Part 3 of 5 – the 5 C’s of Good Relationships: Constructive Conflict

Constructive Conflict

By Faith Fuller

This is the third of a 5 part series on the 5 Cs of Relationship. The Third “C” is Constructive Conflict.

Of all the things couples fear, conflict is right up there at the top. For most of us conflict feels like snake handling or juggling fire, full of barely controlled dangerous power, on the edge of disaster. Yet some couples thrive on the intensity of it, and no question about it- having a fight is intimate. When we are arguing we are fully engaged, face-to-face, utterly absorbed with one another. Even if we walk away during a fight we remain preoccupied with one another, running scenarios about it in our head, what we should have said. I am amazed at the sheer energetic power of conflict.

Even after years of Buddhist practice and many years of training about conflict I can still be highjacked in an instant. Conflict is a sign of connection in intimate relationships. It means that our partner, or child, or family member is under our skin, has directly accessed us. It is a form of passion, albeit a painful form. Anger means we care. When I am working with conflicted couples I am usually not too concerned about the fights (assuming they are not using Horsemen.) Fighting is engagement in the sweaty work of hammering out a needed relationship change.

It is disengagement that sends off alarm bells for me. When one or the other partner no longer has the energy to get angry; when they have become detached, that is the signal that the relationship is in real trouble. The relationship has lost its energy and chemistry. They no longer care enough to be touched by the conflict. The opposite of love is not hate- it is indifference.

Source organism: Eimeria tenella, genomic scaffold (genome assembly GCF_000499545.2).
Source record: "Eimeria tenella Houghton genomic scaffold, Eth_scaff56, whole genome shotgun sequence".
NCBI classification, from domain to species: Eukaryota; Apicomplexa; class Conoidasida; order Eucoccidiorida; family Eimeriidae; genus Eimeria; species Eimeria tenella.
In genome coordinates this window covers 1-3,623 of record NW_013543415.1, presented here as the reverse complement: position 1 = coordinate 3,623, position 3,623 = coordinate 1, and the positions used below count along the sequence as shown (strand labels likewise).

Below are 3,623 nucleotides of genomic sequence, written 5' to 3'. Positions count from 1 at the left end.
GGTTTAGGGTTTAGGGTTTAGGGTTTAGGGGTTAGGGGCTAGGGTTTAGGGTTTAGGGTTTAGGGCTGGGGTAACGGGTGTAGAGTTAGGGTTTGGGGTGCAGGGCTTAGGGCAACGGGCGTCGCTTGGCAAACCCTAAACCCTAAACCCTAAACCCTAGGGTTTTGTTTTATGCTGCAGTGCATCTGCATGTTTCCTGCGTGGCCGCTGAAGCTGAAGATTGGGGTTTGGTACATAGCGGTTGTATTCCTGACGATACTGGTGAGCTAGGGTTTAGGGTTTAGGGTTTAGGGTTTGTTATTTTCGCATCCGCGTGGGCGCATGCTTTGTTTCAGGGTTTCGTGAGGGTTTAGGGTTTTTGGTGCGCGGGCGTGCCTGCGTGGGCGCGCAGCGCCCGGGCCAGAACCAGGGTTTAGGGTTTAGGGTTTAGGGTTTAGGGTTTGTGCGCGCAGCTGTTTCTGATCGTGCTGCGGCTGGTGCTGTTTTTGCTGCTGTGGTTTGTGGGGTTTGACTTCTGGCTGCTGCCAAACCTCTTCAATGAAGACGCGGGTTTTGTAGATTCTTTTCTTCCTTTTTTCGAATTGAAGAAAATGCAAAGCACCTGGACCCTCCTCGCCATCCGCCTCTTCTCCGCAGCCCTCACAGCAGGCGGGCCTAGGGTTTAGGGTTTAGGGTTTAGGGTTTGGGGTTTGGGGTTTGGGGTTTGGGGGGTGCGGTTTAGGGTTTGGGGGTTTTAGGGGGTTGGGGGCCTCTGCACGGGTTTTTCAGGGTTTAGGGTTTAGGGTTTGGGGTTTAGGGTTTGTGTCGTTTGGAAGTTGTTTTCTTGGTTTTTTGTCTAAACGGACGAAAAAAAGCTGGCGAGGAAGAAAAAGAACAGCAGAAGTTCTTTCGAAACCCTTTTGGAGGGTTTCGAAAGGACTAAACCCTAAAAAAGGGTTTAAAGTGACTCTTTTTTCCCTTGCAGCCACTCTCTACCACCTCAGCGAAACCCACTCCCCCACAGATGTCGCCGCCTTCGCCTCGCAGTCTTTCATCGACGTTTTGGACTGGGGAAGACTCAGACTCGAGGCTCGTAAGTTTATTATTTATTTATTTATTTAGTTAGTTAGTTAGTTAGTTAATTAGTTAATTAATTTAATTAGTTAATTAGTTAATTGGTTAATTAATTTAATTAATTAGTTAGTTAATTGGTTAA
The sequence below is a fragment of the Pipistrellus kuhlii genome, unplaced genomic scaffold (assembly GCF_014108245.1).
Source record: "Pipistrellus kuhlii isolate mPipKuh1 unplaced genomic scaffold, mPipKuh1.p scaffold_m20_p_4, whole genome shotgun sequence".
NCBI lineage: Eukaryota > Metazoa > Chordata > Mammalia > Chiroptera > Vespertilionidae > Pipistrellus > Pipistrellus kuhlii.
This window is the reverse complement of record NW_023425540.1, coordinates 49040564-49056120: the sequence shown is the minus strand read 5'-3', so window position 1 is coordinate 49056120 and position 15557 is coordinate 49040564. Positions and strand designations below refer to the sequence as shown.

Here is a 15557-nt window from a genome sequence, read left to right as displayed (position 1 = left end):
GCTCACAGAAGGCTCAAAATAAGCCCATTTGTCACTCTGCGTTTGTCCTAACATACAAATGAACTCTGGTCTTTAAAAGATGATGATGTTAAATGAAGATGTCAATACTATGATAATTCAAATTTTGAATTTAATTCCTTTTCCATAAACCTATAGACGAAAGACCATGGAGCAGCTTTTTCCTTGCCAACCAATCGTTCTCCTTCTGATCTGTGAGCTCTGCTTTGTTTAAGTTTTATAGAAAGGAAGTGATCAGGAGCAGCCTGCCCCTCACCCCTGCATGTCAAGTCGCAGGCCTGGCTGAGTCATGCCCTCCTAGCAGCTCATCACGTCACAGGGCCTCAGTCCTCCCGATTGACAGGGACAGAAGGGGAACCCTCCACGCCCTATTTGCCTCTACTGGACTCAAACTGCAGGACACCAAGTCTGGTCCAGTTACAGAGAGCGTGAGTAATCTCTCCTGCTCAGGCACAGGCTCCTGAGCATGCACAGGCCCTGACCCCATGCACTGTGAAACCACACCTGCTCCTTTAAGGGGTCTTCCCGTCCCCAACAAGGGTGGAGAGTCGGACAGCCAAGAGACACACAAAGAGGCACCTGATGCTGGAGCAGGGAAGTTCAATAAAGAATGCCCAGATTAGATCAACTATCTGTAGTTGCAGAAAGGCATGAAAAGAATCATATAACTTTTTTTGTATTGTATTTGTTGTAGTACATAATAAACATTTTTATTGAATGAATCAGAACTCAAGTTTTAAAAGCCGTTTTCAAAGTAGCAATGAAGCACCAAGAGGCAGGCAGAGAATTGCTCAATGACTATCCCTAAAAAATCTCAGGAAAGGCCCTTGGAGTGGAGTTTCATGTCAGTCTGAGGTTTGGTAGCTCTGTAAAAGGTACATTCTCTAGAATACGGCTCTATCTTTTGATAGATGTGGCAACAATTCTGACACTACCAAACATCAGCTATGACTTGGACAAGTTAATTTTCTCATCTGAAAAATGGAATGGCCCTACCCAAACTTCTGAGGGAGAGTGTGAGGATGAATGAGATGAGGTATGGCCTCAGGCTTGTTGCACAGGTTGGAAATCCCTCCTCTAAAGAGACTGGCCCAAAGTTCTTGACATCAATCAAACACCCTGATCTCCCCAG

Styles and frequency of fighting vary enormously. Some couples are brawlers and others barely raise their voices. I find Gottman’s research very comforting on the topic. Like most people the researchers assumed that frequency of conflict would be a predictor of divorce, but that turned out not to be the case. It wasn’t the frequency of fighting but the style of fighting that was the predictor. Both high conflict and low conflict relationships can work fine as long as there are low levels of Horsemen.

There is another way to think about conflict. At CRR Global we hold that conflict is a signal from the Third Entity that something needs to change. From this perspective conflict is important information. Handled well, conflict is a mid-wife to constructive change. Conflict tends to occur when:

The comfortable shell of our relationship has gotten too small. Relationships are living entities that need to grow and evolve just as individuals do. Just like a crab grows out of its shell we periodically need to expand the definition of who we are together. These times involve a certain amount of pain and mess as the old tears away and tender new possibilities emerge. For example, Marita and I have gone from being psychotherapists to being coaches and consultants to being teachers – now we are beginning to be authors and keynoters. Every time we cross a new edge there is some adjustment about how to be together in the new land.

The old agreements or behaviors no longer serve in some way. As we evolve as individuals the old relationship rules need to change as well.

Colliding values. The most difficult conflicts to resolve are those around differences in values. Our values are our character so when they are challenged we feel it very deeply. Perhaps one of us believes in strict discipline for children while the other favors permissiveness. This clash in values will create strain.

One of us changes. Maybe one spouse has tolerated disrespectful behavior for years and now is no longer willing to put up with it.

Conflict is sometimes about emotional earthquakes. As we go about our busy lives we accumulate stress and strains as part of our daily living. These pressures may or may not be about our relationship but they are often triggered and released within it. Marita has often said to me, “Look I’m in a bad mood and it’s not about you, but if you keep standing here asking me about it, it’s going to become about you!”

During stressful times it requires awareness and discipline not to make each other the repository of our bad moods. This is addressed in Courtesy, the next blog installment.

​Bottom line- conflict is a critical component of maintaining your relationship, when it is done in a non-toxic manner.

Note: This was originally posted on our blog, in March, 2013
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